A feel-good flick is the surest way to chase away those midwinter blues and they don’t come more feel-good than A Man Called Otto, with an unusually brittle Tom Hanks in the title role as the eponymous grumpy old fart living life on a short fuse. A remake of an earlier Swedish film and adapted from a best-selling novel, check your cynicism at the door before you take your seat.
Newly widowed Otto likes things done right and doesn’t suffer fools gladly. Surrounded by idiots and utterly consumed by grief, he sees little to live for. And yet his meticulously planned attempts to re-join his dearly departed are constantly thwarted by do-gooders and doing good, proving that his number isn’t up.
Liam sees a lot of Otto in me. I can’t think why. All I can say is I loved it. But then, who doesn’t like a Tom Hanks film? Here’s the trailer…
Our first film of 2023 was ‘Empire of Light’ written and directed by Sam Mendes and set around a grand old art deco cinema in a forlorn English seaside resort during the early nineties. We were expecting a gentle love affair between two social misfits – a single white woman of a certain age and a handsome young black fella – an evocative period piece to warm the heart on a damp afternoon, set against the decline in traditional bucket and spade holidays. What we got was much more: a beautifully filmed, visually absorbing in-yer-face exposé of depression, repression and racism – and a little hope too – during rapidly changing times.
Opening to mixed reviews, the film stars the superb Olivia Coleman and easy-on-the-eye Micheal Ward as the star-crossed lovers with an excellent supporting cast, including Colin Firth as the sleazy cinema manager and Toby Jones as the geeky projectionist. Some critics thought the screenplay was a bit thin, whereas we saw the actors speak volumes with just a glance. We loved it, though I can’t quite get over Colin Firth demanding to be sucked off – quite the departure from Mr Darcy and his magnificent britches in ‘Pride and Prejudice’.
On our recent trip to London we strolled past the Greenwich Tavern, just outside the gates to Greenwich Park. Before it went all gastro-pub with real ales and posh nosh, it used to be a spit and fairy-dust bar called The Gloucester, with weekend drag to amuse the boozers and cruisers. I went a couple of times back in the day. It was fun.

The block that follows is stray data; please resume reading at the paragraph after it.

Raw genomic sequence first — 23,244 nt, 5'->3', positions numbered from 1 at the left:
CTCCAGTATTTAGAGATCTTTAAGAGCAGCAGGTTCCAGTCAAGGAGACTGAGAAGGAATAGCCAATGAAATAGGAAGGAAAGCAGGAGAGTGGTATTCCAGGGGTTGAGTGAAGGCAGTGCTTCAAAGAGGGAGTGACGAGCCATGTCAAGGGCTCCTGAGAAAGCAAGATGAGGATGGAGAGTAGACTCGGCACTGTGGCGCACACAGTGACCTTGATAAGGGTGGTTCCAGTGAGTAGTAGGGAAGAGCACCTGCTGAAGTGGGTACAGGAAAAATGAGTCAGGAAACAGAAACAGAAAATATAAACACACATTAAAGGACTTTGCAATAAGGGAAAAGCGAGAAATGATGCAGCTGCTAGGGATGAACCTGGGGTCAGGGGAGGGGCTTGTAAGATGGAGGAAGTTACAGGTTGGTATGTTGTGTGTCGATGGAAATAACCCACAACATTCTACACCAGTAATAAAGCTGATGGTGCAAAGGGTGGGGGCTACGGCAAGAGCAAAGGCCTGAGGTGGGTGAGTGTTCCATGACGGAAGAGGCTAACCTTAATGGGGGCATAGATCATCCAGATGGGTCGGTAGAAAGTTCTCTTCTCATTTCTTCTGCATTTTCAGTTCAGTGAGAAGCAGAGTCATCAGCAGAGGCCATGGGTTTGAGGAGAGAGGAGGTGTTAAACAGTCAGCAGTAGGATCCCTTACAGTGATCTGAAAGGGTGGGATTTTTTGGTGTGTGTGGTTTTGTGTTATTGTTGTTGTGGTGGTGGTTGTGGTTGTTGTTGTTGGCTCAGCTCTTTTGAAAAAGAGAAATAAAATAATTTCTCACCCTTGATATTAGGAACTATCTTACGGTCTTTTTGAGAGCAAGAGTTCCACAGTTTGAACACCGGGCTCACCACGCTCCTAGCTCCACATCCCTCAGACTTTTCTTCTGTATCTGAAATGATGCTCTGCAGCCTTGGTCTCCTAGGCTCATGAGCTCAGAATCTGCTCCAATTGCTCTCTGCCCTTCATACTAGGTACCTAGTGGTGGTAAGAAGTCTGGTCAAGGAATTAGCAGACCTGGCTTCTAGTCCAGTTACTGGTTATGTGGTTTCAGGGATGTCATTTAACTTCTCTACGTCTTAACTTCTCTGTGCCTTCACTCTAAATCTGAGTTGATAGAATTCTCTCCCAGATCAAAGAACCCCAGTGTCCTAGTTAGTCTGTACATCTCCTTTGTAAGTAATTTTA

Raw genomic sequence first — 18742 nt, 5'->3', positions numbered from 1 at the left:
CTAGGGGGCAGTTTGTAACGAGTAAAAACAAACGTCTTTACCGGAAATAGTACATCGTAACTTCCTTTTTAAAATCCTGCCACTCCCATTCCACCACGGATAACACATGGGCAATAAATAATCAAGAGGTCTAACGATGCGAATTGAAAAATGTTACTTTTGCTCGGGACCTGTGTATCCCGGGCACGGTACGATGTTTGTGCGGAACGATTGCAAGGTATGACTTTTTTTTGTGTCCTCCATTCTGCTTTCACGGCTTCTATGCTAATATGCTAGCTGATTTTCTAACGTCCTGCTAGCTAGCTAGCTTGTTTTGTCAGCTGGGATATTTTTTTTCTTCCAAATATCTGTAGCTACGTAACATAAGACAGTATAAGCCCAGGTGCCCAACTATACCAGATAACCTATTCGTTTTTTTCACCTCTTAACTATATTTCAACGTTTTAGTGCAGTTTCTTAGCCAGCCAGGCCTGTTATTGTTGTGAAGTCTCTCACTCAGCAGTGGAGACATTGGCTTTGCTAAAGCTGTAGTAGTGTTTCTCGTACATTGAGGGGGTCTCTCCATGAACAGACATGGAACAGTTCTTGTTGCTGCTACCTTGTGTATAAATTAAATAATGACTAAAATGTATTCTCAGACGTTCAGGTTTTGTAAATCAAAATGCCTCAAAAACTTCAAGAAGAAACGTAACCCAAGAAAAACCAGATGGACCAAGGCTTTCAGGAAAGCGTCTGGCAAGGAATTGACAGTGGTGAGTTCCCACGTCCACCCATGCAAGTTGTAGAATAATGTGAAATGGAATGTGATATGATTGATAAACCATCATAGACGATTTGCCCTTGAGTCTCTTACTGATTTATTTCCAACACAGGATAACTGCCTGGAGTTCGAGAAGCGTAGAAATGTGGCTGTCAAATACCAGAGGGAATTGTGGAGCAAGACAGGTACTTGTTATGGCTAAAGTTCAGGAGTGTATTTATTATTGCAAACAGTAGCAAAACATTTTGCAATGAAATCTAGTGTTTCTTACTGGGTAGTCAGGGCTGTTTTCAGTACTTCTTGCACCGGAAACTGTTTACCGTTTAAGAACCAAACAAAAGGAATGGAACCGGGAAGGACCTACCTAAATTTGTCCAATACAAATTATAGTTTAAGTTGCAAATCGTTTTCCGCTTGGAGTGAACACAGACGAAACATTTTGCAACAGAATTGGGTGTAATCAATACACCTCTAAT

The Gloucester of old featured in Beautiful Thing, a 1996 Channel 4 film. Shot on a rough and ready South London council estate during a heatwave, the screenplay was written by Jonathan Harvey based on his play of the same name and had a fantastic cast of newbies, many of whom have gone on to bigger things. It’s my favourite coming out tale – warm, grounded, gritty and witty – played to a soundtrack of The Mamas and the Papas. Here’s the trailer:
When we got back to the village, I dusted off the DVD and we watched it all over again for the umpteenth time. A beautiful thing indeed.
In 1961 a portrait of the Duke of Wellington by Francisco Goya was lifted from the National Gallery in London. Only 19 days earlier it had been ‘bought for the nation’ for £140,000, a huge sum to shell out back in the day. But it wasn’t an ill-gotten gain to be fenced to a dodgy dealer. No, it was a modern take on robbing the rich to feed the poor, or rather to pay for their TV licenses. The thief sent a series of ransom notes to the authorities guaranteeing to return the Duke unharmed if elderly people were exempted. It’s a campaign that still rumbles on to this day. But who was the anti-hero behind the audacious heist? None other than Kempton Bunton, a middle-aged cabbie from Newcastle with a messianic sense of social justice.
And now there’s the COVID-delayed film, Duke, based on this extraordinary story and starring Jim Broadbent as Kempton and Helen Mirren as his long-suffering wife, Dorothy. Both deliver top-notch performances in a very British, very funny and heart-warming Robin Hood tale for the modern age. But does Kempton meet his Waterloo? The answer will surprise.
As an interesting footnote, the painting appears in Dr No, the first James Bond film, where it’s on display in the villain’s lair giving the impression it was stolen to order.
I love a whodunnit even when I know who did it. And who doesn’t know who did it in Agatha Christie’s Death on the Nile? It’s Kenneth Branagh’s second outing as the Belgium sleuth, with a tash so vigorous you wonder how it stays up. Branagh first cut his teeth as Poirot on Murder on the Orient Express back in 2017 where he introduced us to a more troubled, introspective private eye, quite different from the fastidious and slightly fey comic version we’ve come to expect. This time around we learn more about Poirot’s back story: a man scarred in every sense by the savage reality of the Great War. This isn’t quite as Agatha wrote it and, no doubt, purists will hate the update. When the elegant SS Karnak set forth once again on that fateful Nile cruise, many critics asked why bother? I, for one, enjoyed the choppy adventure.